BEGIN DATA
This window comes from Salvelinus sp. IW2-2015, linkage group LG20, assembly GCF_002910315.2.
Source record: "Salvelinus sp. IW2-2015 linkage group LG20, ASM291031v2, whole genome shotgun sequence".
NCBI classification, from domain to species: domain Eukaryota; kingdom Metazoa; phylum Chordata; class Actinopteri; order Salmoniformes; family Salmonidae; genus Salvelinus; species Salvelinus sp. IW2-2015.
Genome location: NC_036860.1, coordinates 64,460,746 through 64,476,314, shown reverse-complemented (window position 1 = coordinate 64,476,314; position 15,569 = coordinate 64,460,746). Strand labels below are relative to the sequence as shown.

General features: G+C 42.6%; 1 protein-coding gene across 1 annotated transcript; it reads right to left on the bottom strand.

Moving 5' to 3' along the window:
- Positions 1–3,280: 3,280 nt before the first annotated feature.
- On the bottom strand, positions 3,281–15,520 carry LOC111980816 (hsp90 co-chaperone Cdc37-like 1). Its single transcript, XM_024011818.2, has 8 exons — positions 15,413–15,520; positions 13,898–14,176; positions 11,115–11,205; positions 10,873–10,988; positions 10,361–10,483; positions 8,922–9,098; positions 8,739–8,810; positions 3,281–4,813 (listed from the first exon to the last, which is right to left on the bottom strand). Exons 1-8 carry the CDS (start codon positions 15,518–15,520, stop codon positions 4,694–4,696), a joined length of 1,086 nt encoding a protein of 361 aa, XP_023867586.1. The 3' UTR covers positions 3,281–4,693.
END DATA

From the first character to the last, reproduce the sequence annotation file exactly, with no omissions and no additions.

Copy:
This window comes from Salvelinus sp. IW2-2015, linkage group LG20, assembly GCF_002910315.2.
Source record: "Salvelinus sp. IW2-2015 linkage group LG20, ASM291031v2, whole genome shotgun sequence".
NCBI classification, from domain to species: domain Eukaryota; kingdom Metazoa; phylum Chordata; class Actinopteri; order Salmoniformes; family Salmonidae; genus Salvelinus; species Salvelinus sp. IW2-2015.
Genome location: NC_036860.1, coordinates 64,460,746 through 64,476,314, shown reverse-complemented (window position 1 = coordinate 64,476,314; position 15,569 = coordinate 64,460,746). Strand labels below are relative to the sequence as shown.

General features: G+C 42.6%; 1 protein-coding gene across 1 annotated transcript; it reads right to left on the bottom strand.

Moving 5' to 3' along the window:
- Positions 1–3,280: 3,280 nt before the first annotated feature.
- On the bottom strand, positions 3,281–15,520 carry LOC111980816 (hsp90 co-chaperone Cdc37-like 1). Its single transcript, XM_024011818.2, has 8 exons — positions 15,413–15,520; positions 13,898–14,176; positions 11,115–11,205; positions 10,873–10,988; positions 10,361–10,483; positions 8,922–9,098; positions 8,739–8,810; positions 3,281–4,813 (listed from the first exon to the last, which is right to left on the bottom strand). Exons 1-8 carry the CDS (start codon positions 15,518–15,520, stop codon positions 4,694–4,696), a joined length of 1,086 nt encoding a protein of 361 aa, XP_023867586.1. The 3' UTR covers positions 3,281–4,693.